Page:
Dr Katherine Dunn awarded Fellowship of Institute of Physics
School of Engineering Lecturer and SynthSys PI Dr Katherine Dunn has been awarded Fellowship of the Institute of Physics.
School of Engineering recognises their Covid-19 heroes
During a School of Engineering staff meeting in November, 81 members of the School community were honoured for their work on the Covid-19 pandemic response.
SULSA Saltire Emerging Researcher Award
This funding aims to promote mobility between Scotland and European research partners with the aim of strengthening existing, and seeding future, research relationships.
Recipients of the UKIC Postdoctoral Research Fellowships announced
The Royal Academy of Engineering has announced this year’s recipients of the UK Intelligence Community Postdoctoral Research Fellowships.
Hidden REF Award given to Guide to Pharmacology project
The IUPHAR/BPS Guide to PHARMACOLOGY has been given a hidden REF award in the category ‘applications of research’
Dr Giovanni Stracquadanio awarded EPSRC Early Career Fellowship
Congratulations to Giovanni Stracquadanio who has been awarded an EPSRC Fellowship worth £1.35M on generative recombination enzyme engineering for therapeutics.
Dr Nadanai Laohakunakorn awarded UKRI Future Leaders Fellowship
Congratulations to SynthSys member Nadanai Laohakunakorn, who is the recipient of a UK government fellowship that supports researchers and innovators with outstanding potential.
Natural blue food colouring gets eco-friendly production boost
Scientists have developed an environmentally-friendly way of boosting the production and heat stability of a natural blue colouring known as phycocyanin, or spirulina extract
Dr Diego Oyarzun appointed as Turing Fellow
Congratulations to Diego Oyarzun, SynthSys PI and Reader in the School of Informatics and Biological Sciences, who has been appointed as a 2021 Turing Fellow.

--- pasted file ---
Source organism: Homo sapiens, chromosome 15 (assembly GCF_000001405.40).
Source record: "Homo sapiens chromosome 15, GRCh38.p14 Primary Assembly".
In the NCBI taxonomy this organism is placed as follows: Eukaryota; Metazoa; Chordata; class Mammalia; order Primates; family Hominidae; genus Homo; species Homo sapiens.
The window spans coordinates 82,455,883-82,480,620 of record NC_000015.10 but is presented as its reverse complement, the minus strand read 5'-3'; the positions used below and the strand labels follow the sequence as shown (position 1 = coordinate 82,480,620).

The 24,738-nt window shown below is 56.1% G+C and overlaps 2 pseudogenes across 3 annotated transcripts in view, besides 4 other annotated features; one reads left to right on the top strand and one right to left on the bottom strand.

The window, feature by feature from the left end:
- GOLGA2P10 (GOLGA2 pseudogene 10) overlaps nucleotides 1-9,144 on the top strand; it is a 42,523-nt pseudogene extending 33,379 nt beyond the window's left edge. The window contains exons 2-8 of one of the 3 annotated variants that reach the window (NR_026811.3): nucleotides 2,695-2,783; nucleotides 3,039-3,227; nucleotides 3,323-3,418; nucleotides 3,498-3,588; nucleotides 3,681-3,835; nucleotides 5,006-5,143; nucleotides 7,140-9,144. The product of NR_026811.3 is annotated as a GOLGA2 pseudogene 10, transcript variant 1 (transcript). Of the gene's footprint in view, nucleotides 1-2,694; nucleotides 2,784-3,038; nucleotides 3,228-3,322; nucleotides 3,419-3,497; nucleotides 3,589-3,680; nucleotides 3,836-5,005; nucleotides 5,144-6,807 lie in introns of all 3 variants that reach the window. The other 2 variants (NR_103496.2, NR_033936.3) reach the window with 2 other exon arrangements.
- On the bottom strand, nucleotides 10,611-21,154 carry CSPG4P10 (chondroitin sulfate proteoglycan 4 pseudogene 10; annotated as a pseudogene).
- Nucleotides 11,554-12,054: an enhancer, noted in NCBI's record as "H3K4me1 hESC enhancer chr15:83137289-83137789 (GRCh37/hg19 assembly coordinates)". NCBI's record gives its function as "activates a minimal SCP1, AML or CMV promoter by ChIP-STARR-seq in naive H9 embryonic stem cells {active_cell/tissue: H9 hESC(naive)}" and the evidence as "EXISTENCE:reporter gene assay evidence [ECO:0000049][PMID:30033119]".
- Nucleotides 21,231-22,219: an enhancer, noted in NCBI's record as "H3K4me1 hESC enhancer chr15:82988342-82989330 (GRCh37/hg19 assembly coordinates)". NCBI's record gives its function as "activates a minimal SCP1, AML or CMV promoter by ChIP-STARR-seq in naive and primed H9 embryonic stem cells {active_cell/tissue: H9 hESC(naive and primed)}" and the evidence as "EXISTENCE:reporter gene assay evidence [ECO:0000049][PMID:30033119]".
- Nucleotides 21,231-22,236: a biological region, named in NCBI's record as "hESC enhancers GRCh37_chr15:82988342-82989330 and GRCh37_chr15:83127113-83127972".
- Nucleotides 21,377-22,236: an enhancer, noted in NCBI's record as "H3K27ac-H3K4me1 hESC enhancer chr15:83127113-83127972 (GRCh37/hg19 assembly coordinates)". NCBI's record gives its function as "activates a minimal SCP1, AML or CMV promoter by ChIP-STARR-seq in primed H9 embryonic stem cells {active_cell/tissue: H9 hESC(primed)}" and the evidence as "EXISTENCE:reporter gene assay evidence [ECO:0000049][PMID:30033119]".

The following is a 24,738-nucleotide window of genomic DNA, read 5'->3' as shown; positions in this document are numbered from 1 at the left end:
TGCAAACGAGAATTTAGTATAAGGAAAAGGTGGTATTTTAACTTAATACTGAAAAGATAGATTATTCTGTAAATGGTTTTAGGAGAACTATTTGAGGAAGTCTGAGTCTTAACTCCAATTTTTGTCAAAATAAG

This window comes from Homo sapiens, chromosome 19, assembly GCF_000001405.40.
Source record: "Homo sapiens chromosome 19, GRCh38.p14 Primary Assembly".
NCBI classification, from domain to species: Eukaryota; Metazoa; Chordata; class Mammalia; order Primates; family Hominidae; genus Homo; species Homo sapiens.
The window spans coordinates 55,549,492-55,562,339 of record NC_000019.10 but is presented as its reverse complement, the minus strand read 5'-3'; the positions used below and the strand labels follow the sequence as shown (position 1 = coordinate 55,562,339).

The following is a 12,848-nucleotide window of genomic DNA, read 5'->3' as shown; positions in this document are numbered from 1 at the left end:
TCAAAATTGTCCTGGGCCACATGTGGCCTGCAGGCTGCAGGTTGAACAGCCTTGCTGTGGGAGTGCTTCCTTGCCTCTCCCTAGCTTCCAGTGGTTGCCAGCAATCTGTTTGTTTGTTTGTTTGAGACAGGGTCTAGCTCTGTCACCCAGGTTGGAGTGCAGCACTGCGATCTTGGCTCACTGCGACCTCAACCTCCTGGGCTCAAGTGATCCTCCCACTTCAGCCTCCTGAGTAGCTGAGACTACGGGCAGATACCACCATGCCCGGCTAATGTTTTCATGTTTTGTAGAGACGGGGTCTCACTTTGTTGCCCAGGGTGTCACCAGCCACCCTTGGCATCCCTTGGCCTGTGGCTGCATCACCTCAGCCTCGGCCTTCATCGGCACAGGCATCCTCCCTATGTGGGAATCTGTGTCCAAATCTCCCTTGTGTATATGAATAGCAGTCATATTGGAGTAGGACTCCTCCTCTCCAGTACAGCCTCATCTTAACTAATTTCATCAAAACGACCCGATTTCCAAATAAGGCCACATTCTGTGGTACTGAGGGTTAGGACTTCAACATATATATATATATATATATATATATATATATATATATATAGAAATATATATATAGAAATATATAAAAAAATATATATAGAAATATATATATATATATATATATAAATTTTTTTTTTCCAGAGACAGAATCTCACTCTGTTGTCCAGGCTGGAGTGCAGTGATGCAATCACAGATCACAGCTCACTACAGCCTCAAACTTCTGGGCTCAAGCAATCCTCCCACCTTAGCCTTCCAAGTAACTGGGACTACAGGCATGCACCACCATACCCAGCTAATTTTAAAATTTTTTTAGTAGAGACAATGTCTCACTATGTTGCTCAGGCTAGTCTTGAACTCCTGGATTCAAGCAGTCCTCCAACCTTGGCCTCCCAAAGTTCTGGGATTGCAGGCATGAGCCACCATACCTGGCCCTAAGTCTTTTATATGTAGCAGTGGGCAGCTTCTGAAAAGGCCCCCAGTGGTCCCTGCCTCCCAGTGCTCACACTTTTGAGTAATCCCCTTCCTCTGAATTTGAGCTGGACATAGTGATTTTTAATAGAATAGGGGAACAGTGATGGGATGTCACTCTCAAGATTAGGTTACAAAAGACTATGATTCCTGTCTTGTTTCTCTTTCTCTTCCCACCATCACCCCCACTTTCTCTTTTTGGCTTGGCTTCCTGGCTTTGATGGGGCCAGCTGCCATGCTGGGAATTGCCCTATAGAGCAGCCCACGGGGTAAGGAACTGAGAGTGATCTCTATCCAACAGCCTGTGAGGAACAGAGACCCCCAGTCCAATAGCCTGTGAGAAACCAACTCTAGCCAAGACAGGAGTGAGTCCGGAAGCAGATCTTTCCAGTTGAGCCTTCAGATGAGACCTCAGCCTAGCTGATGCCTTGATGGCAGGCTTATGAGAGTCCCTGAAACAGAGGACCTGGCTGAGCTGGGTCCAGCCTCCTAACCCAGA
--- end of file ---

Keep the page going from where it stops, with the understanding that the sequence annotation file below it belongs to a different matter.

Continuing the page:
Precise optical control of gene expression in C. elegans
Researchers have developed and used an improved genetic code expansion system for optical control of gene expression in an animal.
Dr Adam Stokes wins inaugural DDE Academic Entrepreneurship Award
The University’s first Data Driven Entrepreneurship (DDE) Academic Entrepreneurship Award is presented to a member of academic staff who has shown outstanding leadership in driving entrepreneurship among students and fellow researchers.
Transcription Factor OCT4 influences cell fate by interacting with packaged DNA
A new study in Nature Cell Biology has brought clarity to how cells become or stay pluripotent - the ability to go on to produce multiple cell types.
Dr Katherine Dunn named in Top 50 Women in Engineering
Congratulations to Synthsys PI Dr Katherine Dunn, who has been named in the Top 50 Women in Engineering by the Women’s Engineering Society (WES).
Bacteria serves tasty solution to global plastic problem
Scientists have devised a novel way of tackling the mounting issue of plastic pollution… by using bacteria to transform plastic waste into vanilla flavouring.
Royal Society of Chemistry Prize for Parkinson's team
A multi-disciplinary team, including SynthSys & CRM PI Dr Tilo Kunath , has won the 2021 Analytical Division Horizon Prize: Robert Boyle Prize for Analytical Science
Prof Jamie Davies awarded the inaugural Wolpert Medal
Jamie Davies, Professor of Experimental Anatomy in the Centre for Discovery Brain Sciences, has been awarded the inaugural Wolpert Medal from the British Society for Developmental Biology.
New high throughput cell-selection system to speed medical advances and research
Edinburgh Genome Foundry has invested in a cutting edge system, funded by a £2 million grant from the Biotechnology and Biological Sciences Research Council (BBSRC), that will speed advances in medicine and fast-track other areas of science.
Biocomputation made easy by a new method in cracking up proteins
Researchers from Dr Baojun Wang's lab at SynthSys have found a reliable way to break and then fix important proteins by biological glues. This creates better opportunities to program proteins and make biocomputational circuits.
£8.7m collaboration seeks better route to modern medicines
An £8.7 million, five-year research collaboration led by the University of Edinburgh and FUJIFILM Diosynth Biotechnologies UK (FDB) will develop more cost-effective ways to make modern antibody-based medicines.
Cancer mutations insight could boost detection and personalise treatments
The understanding of many common cancers could be revolutionised by the discovery that in some cases the disease is partly triggered by large numbers of inherited genetic mutations, previously thought to have little impact on cancer risk.